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I made a mistake.

Here, "a" is called the indefinite article in contrast with the definite article "the".

But does "a" in this sentence denote indefiniteness?

As far as I can tell, "a" is needed here not because we need to make mistake indefinite but because we need to make it an individual, separate entity.

I can prove the above argument as follows.

Once "a" is removed from the above sentence, it becomes ungrammatical as follows:

*I made mistake.

Now, is this sentence ungrammatical because now mistake isn't indefinite anymore without "a"?

Or because now mistake isn't an individual, separate entity anymore without "a"?

If this proves that a in I made a mistake doesn't denote indefiniteness, why do we have to call it the indefinite article?

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    How do you define indefiniteness? – WavesWashSands Dec 18 '17 at 7:41
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    "I made two mistakes" is grammatically "indefinite," contrasted to "I made the two mistakes" – b a Dec 18 '17 at 10:19
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    It is an article, and it is used in contradistinction to the definite article. Next question? – Colin Fine Dec 18 '17 at 11:37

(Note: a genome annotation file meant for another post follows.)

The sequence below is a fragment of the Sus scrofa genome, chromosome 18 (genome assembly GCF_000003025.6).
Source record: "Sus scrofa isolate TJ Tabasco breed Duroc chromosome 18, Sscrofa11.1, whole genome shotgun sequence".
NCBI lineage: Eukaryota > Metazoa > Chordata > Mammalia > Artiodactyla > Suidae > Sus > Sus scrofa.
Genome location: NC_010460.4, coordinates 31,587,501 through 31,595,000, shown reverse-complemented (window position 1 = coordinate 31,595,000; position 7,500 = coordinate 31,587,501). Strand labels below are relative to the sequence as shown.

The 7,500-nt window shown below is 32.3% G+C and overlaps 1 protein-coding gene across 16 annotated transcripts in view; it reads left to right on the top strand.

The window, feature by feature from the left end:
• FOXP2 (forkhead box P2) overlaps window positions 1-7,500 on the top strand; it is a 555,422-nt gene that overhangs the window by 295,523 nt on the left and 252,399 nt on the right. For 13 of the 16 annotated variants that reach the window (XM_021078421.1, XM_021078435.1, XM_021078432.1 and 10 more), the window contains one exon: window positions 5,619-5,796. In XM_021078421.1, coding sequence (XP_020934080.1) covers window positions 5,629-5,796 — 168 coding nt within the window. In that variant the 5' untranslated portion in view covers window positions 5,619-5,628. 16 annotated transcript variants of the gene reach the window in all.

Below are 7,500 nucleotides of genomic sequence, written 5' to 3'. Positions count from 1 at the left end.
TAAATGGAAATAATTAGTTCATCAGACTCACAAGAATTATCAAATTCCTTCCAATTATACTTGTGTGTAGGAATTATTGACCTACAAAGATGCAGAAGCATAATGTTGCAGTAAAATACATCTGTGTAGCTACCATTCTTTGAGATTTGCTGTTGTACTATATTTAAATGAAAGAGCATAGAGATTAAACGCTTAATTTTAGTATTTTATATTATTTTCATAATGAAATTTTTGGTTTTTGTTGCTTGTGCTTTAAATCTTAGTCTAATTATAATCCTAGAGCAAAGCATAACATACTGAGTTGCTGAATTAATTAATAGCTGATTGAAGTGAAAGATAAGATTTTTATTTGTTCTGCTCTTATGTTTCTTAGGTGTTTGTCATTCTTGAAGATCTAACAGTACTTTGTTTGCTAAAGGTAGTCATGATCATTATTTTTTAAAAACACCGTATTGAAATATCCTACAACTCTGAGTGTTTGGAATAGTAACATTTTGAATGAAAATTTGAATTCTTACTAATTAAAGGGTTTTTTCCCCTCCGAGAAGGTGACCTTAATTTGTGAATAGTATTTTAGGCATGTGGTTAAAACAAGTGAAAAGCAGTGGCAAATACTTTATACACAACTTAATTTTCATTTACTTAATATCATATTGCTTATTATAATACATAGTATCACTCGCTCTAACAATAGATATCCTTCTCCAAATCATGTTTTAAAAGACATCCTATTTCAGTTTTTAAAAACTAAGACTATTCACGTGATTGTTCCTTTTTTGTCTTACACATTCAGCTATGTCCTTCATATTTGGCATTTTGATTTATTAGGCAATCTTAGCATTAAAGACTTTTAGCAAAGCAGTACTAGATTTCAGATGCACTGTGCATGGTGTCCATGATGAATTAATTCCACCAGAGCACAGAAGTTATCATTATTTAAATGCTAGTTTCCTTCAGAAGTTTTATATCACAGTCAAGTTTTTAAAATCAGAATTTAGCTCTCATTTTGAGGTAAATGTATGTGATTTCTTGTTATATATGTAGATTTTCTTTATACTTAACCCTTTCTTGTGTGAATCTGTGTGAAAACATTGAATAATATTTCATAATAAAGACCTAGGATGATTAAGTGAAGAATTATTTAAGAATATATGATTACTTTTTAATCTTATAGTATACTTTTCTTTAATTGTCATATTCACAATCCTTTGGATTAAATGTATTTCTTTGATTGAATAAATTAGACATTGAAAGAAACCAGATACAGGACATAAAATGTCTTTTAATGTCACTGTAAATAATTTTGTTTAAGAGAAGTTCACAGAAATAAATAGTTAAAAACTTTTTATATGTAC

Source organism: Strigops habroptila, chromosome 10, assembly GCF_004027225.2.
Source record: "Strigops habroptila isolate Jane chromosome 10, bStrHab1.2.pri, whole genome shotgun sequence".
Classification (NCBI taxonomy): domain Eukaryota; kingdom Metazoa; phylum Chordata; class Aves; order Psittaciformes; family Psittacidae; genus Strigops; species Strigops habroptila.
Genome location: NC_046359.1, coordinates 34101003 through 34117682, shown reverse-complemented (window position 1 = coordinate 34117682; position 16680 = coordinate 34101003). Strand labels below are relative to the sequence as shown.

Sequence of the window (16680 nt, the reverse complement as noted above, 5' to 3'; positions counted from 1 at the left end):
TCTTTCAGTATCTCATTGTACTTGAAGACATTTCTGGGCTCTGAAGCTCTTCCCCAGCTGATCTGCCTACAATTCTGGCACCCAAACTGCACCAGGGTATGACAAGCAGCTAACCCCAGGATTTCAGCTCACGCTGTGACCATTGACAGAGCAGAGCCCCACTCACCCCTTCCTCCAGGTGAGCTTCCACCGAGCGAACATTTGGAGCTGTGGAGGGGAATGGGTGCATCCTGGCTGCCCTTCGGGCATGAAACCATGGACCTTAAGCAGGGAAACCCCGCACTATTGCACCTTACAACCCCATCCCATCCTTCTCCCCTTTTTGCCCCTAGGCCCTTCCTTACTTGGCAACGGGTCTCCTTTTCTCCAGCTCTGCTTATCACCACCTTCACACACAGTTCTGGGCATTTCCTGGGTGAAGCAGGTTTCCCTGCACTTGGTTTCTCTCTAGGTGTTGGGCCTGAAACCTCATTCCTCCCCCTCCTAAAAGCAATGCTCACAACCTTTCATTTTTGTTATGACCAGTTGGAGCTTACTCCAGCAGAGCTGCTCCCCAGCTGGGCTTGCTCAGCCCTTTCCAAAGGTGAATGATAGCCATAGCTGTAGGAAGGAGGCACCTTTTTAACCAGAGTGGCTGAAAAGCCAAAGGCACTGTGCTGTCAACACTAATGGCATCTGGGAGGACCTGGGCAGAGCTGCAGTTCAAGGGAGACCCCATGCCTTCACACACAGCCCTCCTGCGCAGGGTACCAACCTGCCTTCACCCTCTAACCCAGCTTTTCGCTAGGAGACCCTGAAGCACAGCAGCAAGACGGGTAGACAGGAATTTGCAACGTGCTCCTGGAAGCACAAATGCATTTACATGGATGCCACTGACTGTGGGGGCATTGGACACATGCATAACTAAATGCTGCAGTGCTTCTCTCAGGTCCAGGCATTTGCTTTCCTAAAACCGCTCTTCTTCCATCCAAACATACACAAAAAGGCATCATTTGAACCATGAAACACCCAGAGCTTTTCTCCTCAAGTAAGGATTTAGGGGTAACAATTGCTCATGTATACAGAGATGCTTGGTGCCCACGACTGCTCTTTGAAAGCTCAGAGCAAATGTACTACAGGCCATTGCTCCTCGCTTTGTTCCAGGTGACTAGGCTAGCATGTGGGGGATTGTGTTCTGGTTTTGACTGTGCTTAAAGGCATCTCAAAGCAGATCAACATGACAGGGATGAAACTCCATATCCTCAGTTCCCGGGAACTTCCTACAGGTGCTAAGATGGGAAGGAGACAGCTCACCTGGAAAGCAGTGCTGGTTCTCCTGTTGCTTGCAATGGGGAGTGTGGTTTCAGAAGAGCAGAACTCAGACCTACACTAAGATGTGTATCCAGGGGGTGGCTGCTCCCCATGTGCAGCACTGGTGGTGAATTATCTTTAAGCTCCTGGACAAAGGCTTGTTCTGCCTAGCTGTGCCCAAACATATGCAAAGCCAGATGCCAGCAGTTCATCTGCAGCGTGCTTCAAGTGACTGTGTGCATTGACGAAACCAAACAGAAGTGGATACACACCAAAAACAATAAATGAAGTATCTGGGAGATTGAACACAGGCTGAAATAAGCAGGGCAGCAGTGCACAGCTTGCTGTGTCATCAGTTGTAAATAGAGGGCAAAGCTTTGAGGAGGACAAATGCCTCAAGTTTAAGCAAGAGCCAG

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    Based on your examples, I think you're confusing definiteness and specificity. – curiousdannii Dec 18 '17 at 15:40
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    Etymologically, "a/an" means "one" That's not how etymology works. Etymologically, "a/an" comes from "one", but it does not determine what it means now. Etymology informs our understanding but is no substitute for actually investigating the meaning of words synchronically. – curiousdannii Dec 18 '17 at 15:46
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Once "a" is removed from the above sentence, it becomes ungrammatical as follows:

*I made mistake.

Now, is this sentence ungrammatical because now mistake isn't indefinite anymore without "a"?

No, your example sentence is ungrammatical in English because the rules of English require that all singular countable nouns have some sort of determiner.


As far as I can tell, "a" is needed here not because we need to make mistake indefinite but because we need to make it an individual, separate entity.

"Individual, separate entity": this sounds like the semantic category of "specificify".